Meyers Leonard might be well-served to delay jump to NBA
BY HERB GOULD firstname.lastname@example.org February 22, 2012 10:32PM
Assistant coach Wayne McClain consoles center Meyers Leonard during Illinois’ loss to Nebraska. | Ted Kirk~AP
Updated: March 24, 2012 9:04AM
An emotional Meyers Leonard stood up for Bruce Weber after Illinois got drilled Tuesday at Ohio State.
“He deserves the best,’’ Leonard told reporters in his first media session since Weber had let his hair down after Illinois’ Purdue meltdown. “We’re going to see what happens with the rest of this season, but he’s been incredible for all of us. He’s not only a teacher and coach on the court, but off the court as well, trying to make us good young men.’’
In this dark period for Illinois, which has lost nine of its last 10 games, Weber might be teaching Leonard the most important lessons a coach can convey.
Sometimes bad things happen in life. And you have to deal with them.
Being a Big Ten basketball coach isn’t a civil-service job. You can do everything the right way. But if you don’t win enough games, your job will be at risk. At Illinois, 49-54 over the last six Big Ten seasons, with only one NCAA tournament win, is not enough wins.
Where does that leave Leonard, a gifted 7-foot sophomore? Still immature in a lot of ways. But learning fast.
College sports is a big business. For all of his troubles, Weber is likely to walk away with more buyout money ($3.9 million) than 90-something percent of Americans make in their lifetime. The hurt and disappointment will be there, but that’s a pretty good balm.
Leonard also will have an opportunity for a big payday this spring. If he wants, he can enter the NBA draft, where he’ll have a chance to sign for millions.
By many measures, he’s not ready. He’s not nearly as good as he could be. And the transition to the cold-blooded world of the NBA will be difficult. He’ll be drafted on potential. But even if he makes some initial money, developing quickly enough to keep an NBA job is an open question.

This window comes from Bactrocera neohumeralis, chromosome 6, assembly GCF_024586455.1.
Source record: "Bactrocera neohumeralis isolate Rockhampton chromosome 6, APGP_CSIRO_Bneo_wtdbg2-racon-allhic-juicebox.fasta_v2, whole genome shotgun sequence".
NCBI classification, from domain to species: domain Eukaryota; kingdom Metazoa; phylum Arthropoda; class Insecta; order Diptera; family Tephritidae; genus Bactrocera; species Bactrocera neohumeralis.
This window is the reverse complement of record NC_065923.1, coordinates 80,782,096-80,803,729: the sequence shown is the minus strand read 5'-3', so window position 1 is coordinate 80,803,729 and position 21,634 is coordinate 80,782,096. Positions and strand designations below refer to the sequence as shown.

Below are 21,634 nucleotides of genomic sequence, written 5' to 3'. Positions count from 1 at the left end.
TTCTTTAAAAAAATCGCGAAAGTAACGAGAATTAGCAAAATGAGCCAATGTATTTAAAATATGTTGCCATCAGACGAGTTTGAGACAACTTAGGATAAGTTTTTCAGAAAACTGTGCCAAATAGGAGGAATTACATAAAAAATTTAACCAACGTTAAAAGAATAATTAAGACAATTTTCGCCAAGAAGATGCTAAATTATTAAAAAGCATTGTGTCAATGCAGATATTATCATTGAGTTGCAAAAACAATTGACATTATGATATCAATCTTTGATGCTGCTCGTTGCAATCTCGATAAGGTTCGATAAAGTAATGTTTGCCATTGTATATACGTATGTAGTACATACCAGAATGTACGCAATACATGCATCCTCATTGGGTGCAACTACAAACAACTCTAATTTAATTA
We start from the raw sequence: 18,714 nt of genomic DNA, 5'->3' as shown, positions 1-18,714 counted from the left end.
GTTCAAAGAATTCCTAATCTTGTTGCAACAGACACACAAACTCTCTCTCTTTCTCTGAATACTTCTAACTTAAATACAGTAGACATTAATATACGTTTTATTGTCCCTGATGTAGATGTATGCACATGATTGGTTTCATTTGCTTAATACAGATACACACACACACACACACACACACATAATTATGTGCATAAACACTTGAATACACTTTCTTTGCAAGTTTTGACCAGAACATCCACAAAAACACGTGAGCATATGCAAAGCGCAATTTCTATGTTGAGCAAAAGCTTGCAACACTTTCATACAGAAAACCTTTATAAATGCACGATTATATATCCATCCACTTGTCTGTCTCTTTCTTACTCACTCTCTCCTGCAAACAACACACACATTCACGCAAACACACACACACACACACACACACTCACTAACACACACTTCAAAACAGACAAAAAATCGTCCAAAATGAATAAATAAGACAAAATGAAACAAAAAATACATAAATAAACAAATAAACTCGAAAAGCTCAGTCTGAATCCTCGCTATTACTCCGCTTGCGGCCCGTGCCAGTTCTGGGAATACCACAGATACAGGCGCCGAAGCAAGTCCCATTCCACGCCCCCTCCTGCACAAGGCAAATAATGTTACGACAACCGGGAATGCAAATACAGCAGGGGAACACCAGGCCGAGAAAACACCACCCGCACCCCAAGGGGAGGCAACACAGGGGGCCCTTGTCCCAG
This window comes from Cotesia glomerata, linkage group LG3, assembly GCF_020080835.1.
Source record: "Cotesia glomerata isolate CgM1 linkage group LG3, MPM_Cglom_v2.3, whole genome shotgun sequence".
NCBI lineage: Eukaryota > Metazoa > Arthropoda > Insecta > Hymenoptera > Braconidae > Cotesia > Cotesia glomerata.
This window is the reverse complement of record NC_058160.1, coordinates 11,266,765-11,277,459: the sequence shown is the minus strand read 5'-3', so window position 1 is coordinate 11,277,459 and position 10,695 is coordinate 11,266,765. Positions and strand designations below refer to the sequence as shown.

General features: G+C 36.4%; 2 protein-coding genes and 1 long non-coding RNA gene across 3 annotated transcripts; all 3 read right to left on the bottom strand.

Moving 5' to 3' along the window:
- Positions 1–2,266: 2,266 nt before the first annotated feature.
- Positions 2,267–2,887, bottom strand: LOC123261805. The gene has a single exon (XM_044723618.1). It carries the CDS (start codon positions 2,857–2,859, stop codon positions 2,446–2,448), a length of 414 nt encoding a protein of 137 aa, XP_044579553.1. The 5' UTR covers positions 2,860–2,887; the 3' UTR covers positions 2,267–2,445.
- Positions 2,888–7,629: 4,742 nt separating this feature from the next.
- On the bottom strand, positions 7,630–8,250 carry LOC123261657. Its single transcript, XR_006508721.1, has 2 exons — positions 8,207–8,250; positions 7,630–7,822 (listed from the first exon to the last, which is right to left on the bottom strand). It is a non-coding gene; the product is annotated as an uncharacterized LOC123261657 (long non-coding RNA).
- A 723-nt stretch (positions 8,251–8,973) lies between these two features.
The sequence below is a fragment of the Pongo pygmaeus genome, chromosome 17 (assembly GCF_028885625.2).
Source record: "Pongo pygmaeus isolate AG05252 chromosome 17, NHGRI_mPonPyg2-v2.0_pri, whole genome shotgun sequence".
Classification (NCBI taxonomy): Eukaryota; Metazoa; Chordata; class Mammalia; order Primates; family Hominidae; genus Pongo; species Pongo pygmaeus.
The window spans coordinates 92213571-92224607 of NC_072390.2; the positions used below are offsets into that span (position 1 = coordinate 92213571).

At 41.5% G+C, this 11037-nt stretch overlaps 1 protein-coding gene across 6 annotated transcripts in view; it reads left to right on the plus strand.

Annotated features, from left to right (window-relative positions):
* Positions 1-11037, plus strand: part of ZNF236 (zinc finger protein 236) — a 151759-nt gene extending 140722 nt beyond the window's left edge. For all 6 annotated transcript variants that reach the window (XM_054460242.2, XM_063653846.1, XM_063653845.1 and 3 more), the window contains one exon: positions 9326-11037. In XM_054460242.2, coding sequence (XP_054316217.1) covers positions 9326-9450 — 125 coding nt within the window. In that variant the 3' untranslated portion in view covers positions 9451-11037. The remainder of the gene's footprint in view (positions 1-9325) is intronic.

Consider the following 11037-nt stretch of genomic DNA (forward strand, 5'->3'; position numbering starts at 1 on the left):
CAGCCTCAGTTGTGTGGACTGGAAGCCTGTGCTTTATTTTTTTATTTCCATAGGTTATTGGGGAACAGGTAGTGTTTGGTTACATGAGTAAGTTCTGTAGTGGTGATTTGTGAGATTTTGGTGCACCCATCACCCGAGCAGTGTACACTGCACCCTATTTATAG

In most cases, especially one such as Leonard’s, where the family can use the money, it’s a no-brainer to turn pro. And I’ve been assuming all season that Leonard will not be at Illinois in the fall.
Lately, though, I’ve begun to wonder if that’s the right move — and if he’ll rethink moving on and decide to stay in Champaign another year.
Having seen him weeping on the bench during Illinois’ humiliating loss at Nebraska Saturday makes me think he might do himself a favor by staying in college another year.
There’s no room for crying in the even-keeled NBA. And another year at Illinois would help him develop the skills to harness his emotions and use them on the court. That would reduce his chances of becoming that frustrated in the future.
Much will depend on Illinois’ next coach. One of the new coach’s first priorities will be to meet with Leonard and persuade him to stay in school. If they connect, Leonard should think seriously about that.
In most cases, it’s self-serving for coaches to persuade star athletes to stay in school.
In this case, it might be in Leonard’s self-interest to spend another year in college.
He can improve his basketball skills, which will improve his chances of being productive in the NBA when he gets there. He can prepare himself emotionally for life in the pros, which is relentless and demanding as well as exciting and rewarding.
Will he buck the trend and stay in school? Some of that will depend on what Weber taught him about life off the basketball court.